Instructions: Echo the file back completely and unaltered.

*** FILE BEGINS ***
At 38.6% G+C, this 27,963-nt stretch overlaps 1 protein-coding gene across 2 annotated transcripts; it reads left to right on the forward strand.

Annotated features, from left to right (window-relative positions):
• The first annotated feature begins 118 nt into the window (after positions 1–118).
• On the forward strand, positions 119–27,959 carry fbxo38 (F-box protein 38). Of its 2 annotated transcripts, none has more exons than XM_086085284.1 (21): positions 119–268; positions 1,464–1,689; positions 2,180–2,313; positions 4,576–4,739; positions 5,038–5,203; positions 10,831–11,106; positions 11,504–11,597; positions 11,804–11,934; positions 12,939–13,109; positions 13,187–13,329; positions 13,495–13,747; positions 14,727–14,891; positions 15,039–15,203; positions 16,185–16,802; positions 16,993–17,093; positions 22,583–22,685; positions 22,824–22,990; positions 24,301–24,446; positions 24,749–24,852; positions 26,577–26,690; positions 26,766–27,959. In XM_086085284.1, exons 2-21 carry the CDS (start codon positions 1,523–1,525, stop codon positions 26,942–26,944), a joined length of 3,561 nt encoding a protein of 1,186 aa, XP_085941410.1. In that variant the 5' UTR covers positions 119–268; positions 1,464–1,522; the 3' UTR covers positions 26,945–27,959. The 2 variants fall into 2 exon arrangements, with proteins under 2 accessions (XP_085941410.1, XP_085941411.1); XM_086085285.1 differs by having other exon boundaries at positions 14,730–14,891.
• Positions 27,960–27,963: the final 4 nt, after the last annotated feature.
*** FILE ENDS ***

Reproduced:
At 38.6% G+C, this 27,963-nt stretch overlaps 1 protein-coding gene across 2 annotated transcripts; it reads left to right on the forward strand.

Annotated features, from left to right (window-relative positions):
• The first annotated feature begins 118 nt into the window (after positions 1–118).
• On the forward strand, positions 119–27,959 carry fbxo38 (F-box protein 38). Of its 2 annotated transcripts, none has more exons than XM_086085284.1 (21): positions 119–268; positions 1,464–1,689; positions 2,180–2,313; positions 4,576–4,739; positions 5,038–5,203; positions 10,831–11,106; positions 11,504–11,597; positions 11,804–11,934; positions 12,939–13,109; positions 13,187–13,329; positions 13,495–13,747; positions 14,727–14,891; positions 15,039–15,203; positions 16,185–16,802; positions 16,993–17,093; positions 22,583–22,685; positions 22,824–22,990; positions 24,301–24,446; positions 24,749–24,852; positions 26,577–26,690; positions 26,766–27,959. In XM_086085284.1, exons 2-21 carry the CDS (start codon positions 1,523–1,525, stop codon positions 26,942–26,944), a joined length of 3,561 nt encoding a protein of 1,186 aa, XP_085941410.1. In that variant the 5' UTR covers positions 119–268; positions 1,464–1,522; the 3' UTR covers positions 26,945–27,959. The 2 variants fall into 2 exon arrangements, with proteins under 2 accessions (XP_085941410.1, XP_085941411.1); XM_086085285.1 differs by having other exon boundaries at positions 14,730–14,891.
• Positions 27,960–27,963: the final 4 nt, after the last annotated feature.